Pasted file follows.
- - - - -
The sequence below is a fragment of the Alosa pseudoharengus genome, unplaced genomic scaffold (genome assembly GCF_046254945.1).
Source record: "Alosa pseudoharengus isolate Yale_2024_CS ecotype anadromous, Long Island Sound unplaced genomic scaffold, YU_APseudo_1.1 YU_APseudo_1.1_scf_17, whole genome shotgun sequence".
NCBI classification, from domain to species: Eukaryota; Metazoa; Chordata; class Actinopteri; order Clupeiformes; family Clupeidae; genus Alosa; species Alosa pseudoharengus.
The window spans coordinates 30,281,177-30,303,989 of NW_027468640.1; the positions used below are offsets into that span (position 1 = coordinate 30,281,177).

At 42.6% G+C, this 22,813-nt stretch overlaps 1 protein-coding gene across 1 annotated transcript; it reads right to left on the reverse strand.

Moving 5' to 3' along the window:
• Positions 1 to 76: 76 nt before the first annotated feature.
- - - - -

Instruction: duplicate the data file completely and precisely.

The sequence below is a fragment of the Alosa pseudoharengus genome, unplaced genomic scaffold (genome assembly GCF_046254945.1).
Source record: "Alosa pseudoharengus isolate Yale_2024_CS ecotype anadromous, Long Island Sound unplaced genomic scaffold, YU_APseudo_1.1 YU_APseudo_1.1_scf_17, whole genome shotgun sequence".
NCBI classification, from domain to species: Eukaryota; Metazoa; Chordata; class Actinopteri; order Clupeiformes; family Clupeidae; genus Alosa; species Alosa pseudoharengus.
The window spans coordinates 30,281,177-30,303,989 of NW_027468640.1; the positions used below are offsets into that span (position 1 = coordinate 30,281,177).

At 42.6% G+C, this 22,813-nt stretch overlaps 1 protein-coding gene across 1 annotated transcript; it reads right to left on the reverse strand.

Moving 5' to 3' along the window:
• Positions 1 to 76: 76 nt before the first annotated feature.